Encyclopedia of Health Benefits of Berries

  10. Crowberries:


These are dry black berries very similar to blueberry in taste and appearance. They are used as natural food dye, in making pie and jelly. The Native Americans use them to heal sore eyes. They have a low vitamin content and high water content.

Black crowberries are grown in colder climates including Alaska, across the Yukon Territory and Canada to Labrador, Newfoundland, and Greenland. Black crowberry is also widely distributed throughout Northern Europe. These small black berries are filled with antioxidants, manganese, copper, and vitamin C—they’re packed with nutrients.

Choose firm, plump, dry crowberries that are dusty blue to black in color and uniform in size.Refrigerate crowberries for 10 to 14 days in the original container.

Nutrition Benefits of Black Crowberries

Low in fat, saturated fat free, cholesterol free, sodium free, and an excellent source of manganese, copper, and vitamin C Although the crowberry provides the third largest harvest of all berries (after blueberries and lingonberries) it is almost unknown outside the arctic regions. In the Nordic countries the use of wild berries has long traditions in home cooking as well as for therapeutic purposes.

Crowberry is an evergreen shrub native to cool regions of North America, Asia, and Europe. In southern hemisphere it is found on Falkland islands. The fruits are black round berries.

It is interesting to note that crowberry is fighting other species by producing a toxin. Crowberry leaves have small glands that produce batatasin III. The leaves live two to four years, and when they die and end up on the ground where they break down slowly, and continues to leak its water-soluble toxin. The toxin blocks other species to grow what makes free living space to the crowberries.

Crowberry is not edible raw unless as a replacement for water. Crowberry has a taste that is slightly acidic and bitter. The berry contains tannins what makes its taste unpleasant.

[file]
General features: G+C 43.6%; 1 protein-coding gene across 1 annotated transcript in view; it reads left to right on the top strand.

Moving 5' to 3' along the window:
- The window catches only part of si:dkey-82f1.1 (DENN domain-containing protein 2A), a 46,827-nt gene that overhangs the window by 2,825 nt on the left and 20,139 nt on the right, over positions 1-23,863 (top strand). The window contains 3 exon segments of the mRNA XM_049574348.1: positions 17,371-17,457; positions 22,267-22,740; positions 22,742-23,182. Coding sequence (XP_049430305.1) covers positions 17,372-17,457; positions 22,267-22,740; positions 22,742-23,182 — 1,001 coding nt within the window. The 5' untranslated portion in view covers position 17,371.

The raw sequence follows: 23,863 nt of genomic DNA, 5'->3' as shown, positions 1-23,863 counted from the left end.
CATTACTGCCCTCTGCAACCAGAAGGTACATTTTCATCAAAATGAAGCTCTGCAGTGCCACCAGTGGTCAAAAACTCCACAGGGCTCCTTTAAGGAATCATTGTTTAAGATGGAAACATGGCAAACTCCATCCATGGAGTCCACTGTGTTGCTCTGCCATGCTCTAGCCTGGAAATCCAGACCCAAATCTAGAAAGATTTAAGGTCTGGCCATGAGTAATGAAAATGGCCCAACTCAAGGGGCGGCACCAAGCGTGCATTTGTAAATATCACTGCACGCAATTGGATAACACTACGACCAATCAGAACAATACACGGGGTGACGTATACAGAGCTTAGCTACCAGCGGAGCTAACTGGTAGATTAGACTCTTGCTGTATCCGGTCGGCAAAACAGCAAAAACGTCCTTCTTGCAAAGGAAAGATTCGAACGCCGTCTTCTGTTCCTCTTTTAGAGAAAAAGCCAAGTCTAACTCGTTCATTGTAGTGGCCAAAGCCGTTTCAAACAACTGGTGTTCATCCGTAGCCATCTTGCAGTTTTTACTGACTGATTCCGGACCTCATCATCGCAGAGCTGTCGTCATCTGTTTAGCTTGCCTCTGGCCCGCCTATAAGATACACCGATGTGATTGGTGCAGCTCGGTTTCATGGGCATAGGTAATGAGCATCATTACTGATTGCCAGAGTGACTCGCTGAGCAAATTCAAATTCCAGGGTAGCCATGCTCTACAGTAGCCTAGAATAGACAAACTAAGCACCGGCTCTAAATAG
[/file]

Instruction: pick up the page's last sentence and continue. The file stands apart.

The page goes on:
CrowberriesIt is typically used cooked, seldom fresh. The berries have been used as raw material for juice, jelly, wine and sweets. Crowberries are eaten in akutaq, Eskimo's ice cream.

Crowberries are widely used in folk medicine for treating epilepsy, paralysis, nervous disorders and anthrax. In Russia a medicine for treating epilepsy (Empetrin) is produced. (1)

Crowberries have astringent and diuretic effect.

Crowberry is a rich (460 mg / 100 g berries) source of anthocyans. (2) The increased interest in flavonoids and other phenolics as health-benefiting compounds can lead to an increased usage of the crowberries.

Crowberries are a source of botanicals for preparation of cosmetic products.

Crowberry is not an economic important crop. The crowberry anthocyans are potential source of natural colorants but largely unused. Due to the toughness of the crowberry plant, it has been used as pan scrubbers and brooms.

The ability of natural dyes to color textiles has been known since ancient times. Crowberries are used as natural dyes for centuries. Old recipes from Swedish Lapland proposed several different crowberry treatments and cooking times to produce different shades of green, yellow and brown. Both the berries and the plant were used for dying the textile.

Blueberries: They are dark-blue or purple in color. They are used in jams, purée, juice, pies, and muffins. They contain high levels of antioxidants and can help prevent many diseases, like stomach ailments, heart degeneration, and heart diseases.

Huckleberries: These are small round berries that look and taste similar to blueberries. They come in colors ranging from deep crimson to eggplant purple. They are used to make excellent jams, pies, syrups, and preservatives.

Bilberries: Bilberries are edible berries that are closely related to blueberries and huckleberries. They are nearly black in color with a slight hue of purple. The pulp is red or purple in color and can stain your fingers while eating the raw fruit. They are very difficult to cultivate and fruits are generally collected from the wild. They are used in different jams and dishes or eaten raw.




Dated 12 March 2013